Tennessee Home Foreclosure Information

In Tennessee, lenders may foreclose on deeds of trusts or mortgages in default using either a judicial or nonjudicial foreclosure process.

Judicial Foreclosure

The judicial foreclosure process is one in which the lender must file a complaint against the borrower and obtain a decree of sale from a court having jurisdiction in the county where the property is located before foreclosure proceedings can begin. Generally, if the court finds the borrower in default, it will give him or her a set period of time to pay the delinquent amount, plus costs. If the borrower does not pay within the set period of time, the court will then order the property to be sold.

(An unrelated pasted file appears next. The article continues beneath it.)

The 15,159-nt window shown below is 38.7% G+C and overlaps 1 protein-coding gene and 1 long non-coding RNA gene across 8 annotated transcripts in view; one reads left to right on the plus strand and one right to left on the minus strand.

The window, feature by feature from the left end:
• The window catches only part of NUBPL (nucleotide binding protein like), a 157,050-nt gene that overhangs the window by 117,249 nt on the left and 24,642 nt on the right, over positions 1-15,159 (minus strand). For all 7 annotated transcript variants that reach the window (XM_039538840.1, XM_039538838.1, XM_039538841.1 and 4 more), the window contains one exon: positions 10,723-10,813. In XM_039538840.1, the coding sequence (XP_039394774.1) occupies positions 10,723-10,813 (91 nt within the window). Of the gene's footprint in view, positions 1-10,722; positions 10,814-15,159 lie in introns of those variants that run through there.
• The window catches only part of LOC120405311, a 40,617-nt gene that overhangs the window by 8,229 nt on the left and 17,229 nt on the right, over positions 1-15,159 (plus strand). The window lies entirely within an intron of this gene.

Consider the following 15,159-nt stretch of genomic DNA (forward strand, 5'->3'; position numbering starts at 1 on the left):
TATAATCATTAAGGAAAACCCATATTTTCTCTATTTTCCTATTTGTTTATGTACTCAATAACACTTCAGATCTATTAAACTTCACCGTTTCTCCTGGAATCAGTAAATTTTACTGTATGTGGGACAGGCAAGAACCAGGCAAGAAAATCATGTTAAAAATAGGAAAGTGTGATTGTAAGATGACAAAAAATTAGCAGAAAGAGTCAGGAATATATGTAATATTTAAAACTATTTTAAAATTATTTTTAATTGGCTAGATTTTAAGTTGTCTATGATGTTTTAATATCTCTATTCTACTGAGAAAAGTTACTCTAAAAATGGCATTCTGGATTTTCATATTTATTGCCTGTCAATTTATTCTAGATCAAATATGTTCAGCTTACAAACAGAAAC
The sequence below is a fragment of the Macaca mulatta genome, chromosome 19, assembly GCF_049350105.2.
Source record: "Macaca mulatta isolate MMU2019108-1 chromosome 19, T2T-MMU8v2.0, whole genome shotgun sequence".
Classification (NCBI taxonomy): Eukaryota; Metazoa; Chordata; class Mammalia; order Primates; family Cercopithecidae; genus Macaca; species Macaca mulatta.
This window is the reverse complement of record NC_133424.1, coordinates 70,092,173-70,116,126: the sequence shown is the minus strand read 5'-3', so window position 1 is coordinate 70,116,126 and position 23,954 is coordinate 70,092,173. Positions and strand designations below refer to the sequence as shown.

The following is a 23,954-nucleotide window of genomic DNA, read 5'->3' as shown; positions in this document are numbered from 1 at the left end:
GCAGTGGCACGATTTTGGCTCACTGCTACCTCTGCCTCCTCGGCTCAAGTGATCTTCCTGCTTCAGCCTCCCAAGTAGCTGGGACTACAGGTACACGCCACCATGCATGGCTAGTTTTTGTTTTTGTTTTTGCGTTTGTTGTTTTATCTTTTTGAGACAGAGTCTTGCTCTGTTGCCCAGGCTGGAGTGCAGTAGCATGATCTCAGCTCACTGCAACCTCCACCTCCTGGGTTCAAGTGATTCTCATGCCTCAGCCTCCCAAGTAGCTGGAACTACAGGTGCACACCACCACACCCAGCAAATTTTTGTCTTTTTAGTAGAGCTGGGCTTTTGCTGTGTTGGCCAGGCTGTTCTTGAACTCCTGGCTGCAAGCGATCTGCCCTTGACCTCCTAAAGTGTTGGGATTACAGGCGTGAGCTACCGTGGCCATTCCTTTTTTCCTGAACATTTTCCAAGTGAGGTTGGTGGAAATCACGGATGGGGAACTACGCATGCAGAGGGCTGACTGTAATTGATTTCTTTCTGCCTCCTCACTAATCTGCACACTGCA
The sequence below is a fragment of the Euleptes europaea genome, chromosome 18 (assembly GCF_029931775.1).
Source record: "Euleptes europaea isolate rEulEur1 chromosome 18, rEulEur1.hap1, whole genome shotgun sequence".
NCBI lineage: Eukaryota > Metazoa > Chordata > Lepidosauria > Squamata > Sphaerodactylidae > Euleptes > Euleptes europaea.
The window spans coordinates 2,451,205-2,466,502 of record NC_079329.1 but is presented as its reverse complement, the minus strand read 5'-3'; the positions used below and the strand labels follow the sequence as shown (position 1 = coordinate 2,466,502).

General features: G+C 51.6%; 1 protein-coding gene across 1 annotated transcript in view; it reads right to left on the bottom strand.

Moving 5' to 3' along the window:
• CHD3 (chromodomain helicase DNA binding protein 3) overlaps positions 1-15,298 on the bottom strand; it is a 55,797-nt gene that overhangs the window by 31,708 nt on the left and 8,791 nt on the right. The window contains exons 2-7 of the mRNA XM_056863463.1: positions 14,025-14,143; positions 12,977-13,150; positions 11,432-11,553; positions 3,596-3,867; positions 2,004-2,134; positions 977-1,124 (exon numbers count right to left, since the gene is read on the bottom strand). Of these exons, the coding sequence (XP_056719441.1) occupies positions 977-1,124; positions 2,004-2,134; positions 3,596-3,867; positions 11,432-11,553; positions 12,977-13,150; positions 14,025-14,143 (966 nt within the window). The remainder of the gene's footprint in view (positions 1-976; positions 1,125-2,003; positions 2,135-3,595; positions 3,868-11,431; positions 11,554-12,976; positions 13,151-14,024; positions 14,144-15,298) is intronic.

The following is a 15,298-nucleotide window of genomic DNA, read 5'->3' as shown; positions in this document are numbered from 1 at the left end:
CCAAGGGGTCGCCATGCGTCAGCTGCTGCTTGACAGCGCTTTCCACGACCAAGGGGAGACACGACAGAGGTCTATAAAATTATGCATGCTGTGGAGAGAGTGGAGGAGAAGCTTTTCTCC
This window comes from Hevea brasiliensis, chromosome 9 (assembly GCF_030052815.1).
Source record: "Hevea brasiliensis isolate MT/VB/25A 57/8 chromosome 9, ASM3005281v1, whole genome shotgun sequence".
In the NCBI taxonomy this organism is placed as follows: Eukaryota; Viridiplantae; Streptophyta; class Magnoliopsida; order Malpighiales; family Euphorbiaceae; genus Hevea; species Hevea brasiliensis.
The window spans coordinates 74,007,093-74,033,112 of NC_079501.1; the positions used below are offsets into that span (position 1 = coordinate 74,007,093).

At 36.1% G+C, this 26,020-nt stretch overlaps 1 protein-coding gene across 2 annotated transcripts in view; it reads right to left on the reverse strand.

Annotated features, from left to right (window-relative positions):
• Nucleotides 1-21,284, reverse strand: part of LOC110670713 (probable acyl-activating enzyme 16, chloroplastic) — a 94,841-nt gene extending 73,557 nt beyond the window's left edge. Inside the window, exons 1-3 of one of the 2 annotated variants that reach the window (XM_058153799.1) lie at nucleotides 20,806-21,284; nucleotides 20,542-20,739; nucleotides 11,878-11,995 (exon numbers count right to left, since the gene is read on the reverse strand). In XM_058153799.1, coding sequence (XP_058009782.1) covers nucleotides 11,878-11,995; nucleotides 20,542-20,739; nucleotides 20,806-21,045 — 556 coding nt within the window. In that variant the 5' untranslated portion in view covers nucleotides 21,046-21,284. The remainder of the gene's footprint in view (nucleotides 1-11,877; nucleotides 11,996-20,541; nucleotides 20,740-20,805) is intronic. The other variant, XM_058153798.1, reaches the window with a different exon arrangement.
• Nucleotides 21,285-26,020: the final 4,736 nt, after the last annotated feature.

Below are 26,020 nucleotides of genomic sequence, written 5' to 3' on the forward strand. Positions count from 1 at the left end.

Nonjudicial Foreclosure

The nonjudicial process of foreclosure is used when a power of sale clause exists in a mortgage or deed of trust. A "power of sale" clause is the clause in a deed of trust or mortgage, in which the borrower pre-authorizes the sale of property to pay off the balance on a loan in the event of his or her default. In deeds of trust or mortgages where a power of sale exists, the power given to the lender to sell the property may be executed by the lender or his or her representative, typically referred to as the trustee.

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